The bells ring out again at St. Thomas’ Whitemarsh this summer

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For Digital First Media

For 35 years, neighbors of St. Thomas’ Church have heard music fill the air in Fort Washington during the summer. That tradition continues with the annual community recital series held in July and August.
The centerpiece of sounds is the carillon, which is a musical instrument comprised of 23 or more bells. The largest bell of the St. Thomas’ carillon weighs 3,300 pounds. The smallest weighs only 24. The bells are stationary, hung from the ceiling, and only the clapper moves against the lip of the bell.
Who makes the clapper move? The carillon player, called a carillonneur, who manually presses parts of a console with both fists and feet. That activates batons and pedals attached to the clappers through mechanical linkage.
This year, as in years past, the line-up features regional and international carillonneurs and other performers. Longtime St. Thomas carillonneur Lisa Lonie, who also organized the series, will perform as well. She’ll be accompanied by organist Stephen Schreiber, of Spring House, on the last night of the series.
During a conference call with both, the duo revealed they will perform Carillon de Westminster, a fantasia on the Westminster chimes. What makes it unique here is that Lonie will be 50 feet above Schreiber — she’ll be in the church tower playing the carillon while he’s below playing the organ. That means they can’t see each other, to cue each other or to keep time. That’s a challenge. But technology helps the centuries-old carillon keep up with the more modern organ — Schreiber hears the sounds Lonie makes through a headset instantaneously.
“It travels at the speed of sound and it’s there,” Lonie said. “That’s how we make it work.”
It’s extra challenging for Lonie because once Schreiber starts, he doesn’t stop.
“I have to follow him and I don’t have that visual. We can’t talk to each other,” she said. “Once he starts, no matter what happens, I have to go.”
She keeps his organ score in front of her, so she reads her own and his music, too.
“It’s a complicated road map,” Schreiber said.
They practice and that’s key, Lonie said. It helps that Schreiber has carillon as well as organ training.
“I understand there’s a delay in creating the sound,” he said. “The clappers in the carillon have to hit the bells, and that takes a little longer than on the organ, where pushing a key is faster.”
Schreiber, who is the Director of Music at Ambler’s Trinity Episcopal Church, thinks the audience will get a kick out of hearing Westminster.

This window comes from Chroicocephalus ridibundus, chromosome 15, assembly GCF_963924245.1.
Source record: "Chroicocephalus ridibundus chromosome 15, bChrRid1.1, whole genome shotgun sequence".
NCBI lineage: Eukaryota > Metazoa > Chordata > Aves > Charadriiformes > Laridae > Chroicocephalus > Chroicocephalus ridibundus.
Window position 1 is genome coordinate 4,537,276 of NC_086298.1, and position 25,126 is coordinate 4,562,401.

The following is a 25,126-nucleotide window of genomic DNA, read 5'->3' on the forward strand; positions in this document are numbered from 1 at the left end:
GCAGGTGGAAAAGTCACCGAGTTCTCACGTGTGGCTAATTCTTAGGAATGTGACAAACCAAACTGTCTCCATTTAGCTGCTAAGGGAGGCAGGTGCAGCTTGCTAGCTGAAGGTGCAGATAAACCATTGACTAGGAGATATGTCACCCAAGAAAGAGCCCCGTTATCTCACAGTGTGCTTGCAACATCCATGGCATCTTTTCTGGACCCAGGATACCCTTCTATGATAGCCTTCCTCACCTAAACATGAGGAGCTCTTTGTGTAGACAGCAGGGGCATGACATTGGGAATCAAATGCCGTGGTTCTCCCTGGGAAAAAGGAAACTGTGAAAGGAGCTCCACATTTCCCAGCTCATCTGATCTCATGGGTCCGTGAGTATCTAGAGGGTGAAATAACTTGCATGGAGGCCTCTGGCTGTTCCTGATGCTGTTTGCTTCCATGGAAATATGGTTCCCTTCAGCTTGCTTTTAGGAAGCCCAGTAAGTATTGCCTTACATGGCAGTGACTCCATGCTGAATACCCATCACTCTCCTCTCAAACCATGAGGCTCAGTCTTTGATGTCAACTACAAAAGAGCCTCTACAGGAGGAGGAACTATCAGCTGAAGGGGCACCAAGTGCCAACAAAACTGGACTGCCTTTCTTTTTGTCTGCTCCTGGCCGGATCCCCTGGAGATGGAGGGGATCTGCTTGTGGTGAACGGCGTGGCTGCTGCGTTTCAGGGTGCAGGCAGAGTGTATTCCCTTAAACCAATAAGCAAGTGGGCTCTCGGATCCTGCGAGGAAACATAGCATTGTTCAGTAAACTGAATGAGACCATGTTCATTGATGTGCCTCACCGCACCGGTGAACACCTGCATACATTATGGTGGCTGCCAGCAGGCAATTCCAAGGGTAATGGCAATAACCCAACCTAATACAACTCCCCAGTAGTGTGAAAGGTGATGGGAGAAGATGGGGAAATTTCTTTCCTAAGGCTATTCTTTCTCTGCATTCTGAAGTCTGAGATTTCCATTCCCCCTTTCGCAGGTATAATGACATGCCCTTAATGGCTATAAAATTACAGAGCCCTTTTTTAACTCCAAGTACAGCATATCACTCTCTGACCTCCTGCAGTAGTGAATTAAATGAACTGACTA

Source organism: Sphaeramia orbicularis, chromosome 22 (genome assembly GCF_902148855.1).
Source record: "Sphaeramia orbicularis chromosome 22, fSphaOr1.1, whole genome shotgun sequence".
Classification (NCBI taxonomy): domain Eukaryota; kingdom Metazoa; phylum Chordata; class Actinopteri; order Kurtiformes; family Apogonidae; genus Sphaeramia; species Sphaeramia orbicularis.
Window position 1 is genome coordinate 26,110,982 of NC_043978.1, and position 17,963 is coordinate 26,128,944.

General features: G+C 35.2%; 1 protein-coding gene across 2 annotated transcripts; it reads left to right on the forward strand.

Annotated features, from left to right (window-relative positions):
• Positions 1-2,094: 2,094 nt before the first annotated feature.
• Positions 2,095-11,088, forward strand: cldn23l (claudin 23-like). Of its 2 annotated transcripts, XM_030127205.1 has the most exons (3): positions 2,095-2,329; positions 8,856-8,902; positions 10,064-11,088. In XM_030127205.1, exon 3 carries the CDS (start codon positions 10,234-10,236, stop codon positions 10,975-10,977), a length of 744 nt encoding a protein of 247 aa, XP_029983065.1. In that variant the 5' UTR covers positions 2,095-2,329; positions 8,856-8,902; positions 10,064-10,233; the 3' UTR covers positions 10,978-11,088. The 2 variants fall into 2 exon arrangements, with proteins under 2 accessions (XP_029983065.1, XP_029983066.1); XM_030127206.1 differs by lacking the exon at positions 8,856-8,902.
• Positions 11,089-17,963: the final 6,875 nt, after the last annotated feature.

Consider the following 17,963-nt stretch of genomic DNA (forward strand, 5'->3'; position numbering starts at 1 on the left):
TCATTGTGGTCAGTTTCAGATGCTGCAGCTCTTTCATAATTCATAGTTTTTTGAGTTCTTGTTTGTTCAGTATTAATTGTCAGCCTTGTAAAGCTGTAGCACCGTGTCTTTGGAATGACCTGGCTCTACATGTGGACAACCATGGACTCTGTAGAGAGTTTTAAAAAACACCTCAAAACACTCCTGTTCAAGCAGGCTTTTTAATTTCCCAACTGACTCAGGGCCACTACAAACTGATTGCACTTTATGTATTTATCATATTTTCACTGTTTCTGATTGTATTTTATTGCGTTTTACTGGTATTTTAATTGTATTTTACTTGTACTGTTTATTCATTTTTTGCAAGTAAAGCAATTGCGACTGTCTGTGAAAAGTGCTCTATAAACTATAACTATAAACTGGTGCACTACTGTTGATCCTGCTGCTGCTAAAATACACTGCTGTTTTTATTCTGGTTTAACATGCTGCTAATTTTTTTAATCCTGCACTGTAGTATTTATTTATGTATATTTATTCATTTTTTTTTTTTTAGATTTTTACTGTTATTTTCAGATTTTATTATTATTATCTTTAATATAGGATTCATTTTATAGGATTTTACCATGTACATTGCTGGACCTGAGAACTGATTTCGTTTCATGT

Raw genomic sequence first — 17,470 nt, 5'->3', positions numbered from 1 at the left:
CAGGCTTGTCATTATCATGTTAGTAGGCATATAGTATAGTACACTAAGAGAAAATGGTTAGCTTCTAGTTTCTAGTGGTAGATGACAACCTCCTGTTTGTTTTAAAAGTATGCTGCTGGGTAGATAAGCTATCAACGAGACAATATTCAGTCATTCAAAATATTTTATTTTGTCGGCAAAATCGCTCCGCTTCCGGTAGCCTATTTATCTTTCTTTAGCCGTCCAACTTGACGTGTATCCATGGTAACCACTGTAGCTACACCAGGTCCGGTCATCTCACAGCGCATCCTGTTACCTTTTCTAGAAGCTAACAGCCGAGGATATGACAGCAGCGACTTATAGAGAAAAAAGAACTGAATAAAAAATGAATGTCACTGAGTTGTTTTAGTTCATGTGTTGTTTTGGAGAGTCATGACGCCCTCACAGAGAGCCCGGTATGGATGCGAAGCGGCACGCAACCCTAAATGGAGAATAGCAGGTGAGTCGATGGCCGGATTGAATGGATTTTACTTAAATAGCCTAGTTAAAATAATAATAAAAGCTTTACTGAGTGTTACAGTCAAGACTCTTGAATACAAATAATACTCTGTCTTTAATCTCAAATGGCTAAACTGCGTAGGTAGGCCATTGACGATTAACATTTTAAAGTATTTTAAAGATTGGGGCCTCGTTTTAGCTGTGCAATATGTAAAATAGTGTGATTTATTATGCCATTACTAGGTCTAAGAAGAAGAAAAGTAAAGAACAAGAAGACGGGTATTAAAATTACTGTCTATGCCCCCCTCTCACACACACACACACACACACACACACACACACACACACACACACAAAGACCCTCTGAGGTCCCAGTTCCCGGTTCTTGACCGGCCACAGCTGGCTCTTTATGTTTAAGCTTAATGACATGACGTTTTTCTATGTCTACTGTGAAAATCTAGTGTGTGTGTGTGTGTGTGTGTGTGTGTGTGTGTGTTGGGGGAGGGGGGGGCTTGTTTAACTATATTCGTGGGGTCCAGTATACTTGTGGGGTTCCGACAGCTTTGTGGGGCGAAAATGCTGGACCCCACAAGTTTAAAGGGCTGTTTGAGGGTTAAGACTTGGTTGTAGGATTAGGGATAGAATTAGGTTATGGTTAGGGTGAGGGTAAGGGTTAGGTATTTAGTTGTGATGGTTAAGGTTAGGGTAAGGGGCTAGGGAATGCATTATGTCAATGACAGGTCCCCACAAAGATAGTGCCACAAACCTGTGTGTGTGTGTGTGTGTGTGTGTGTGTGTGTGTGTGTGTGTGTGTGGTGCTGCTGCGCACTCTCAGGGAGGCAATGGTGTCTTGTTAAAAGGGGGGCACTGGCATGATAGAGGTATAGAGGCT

“Everybody knows it the song and it’s a glorious sound,” he said. “The carillon has wonderfully tuned bells and the organ is a stand-out in the community. You combine and you get this tremendous atmospheric thing.”
“And it ends big,” Lonie said, “with my bells and his whistles.”
And it’s just a nice evening out, as all of the nights of the series will be. Both Lonie and Schreiber encourage people to attend even just for the atmosphere of the church’s grounds.
“Just come out and enjoy the beauty of the growth, the trees,” she said.
“If people have never been there, they owe it to themselves to just experience the quiet beauty of the place. It’s a relaxing evening in a beautiful location,” he said. “There’s really no other place like it.”
And both know people will get as much enjoyment out of the entertainment as they do.
“We really have a lot of fun,” Schreiber said.


July 7: Wine Down Tuesday (audience members can bring wine)
Koen Cosaert, carillonneur, from Mechelen, Belgium and Zing Kings Retro Band
July 14: Eat to the Beat (audience members are invited to bring a picnic)
Leonard Weiss, carillonneur, from Canberra, Australia and tower tours
July 21: Celebrating 150th Anniversary of the 13th Amendment Abolishing Slavery
Roy Kroezen, carillonneur, from The Netherlands and Sounds of Liberty Barbershop Chorus, of Philadelphia
July 28: Orin Hamilton Memorial Concert
Hunter Chase, carillonneur, from Chicago, IL and the Irish Thunder Bagpipe Band
Aug 4: Janet and Dwight Dundore Memorial Concert
Stephen Schreiber, organ and Lisa J. Lonie, carillonneur, plus a candlelight labyrinth walk.


What: Carillon Concert Series
When: 7 p.m. Tuesdays, July 7 through Aug. 4.
Where: St. Thomas Church Whitemarsh, 7020 Camp Hill Road, Ft. Washington.
Admission: Free.
Info.: Call (215) 233-3970 or visit www.StThomasWhitemarsh.org.

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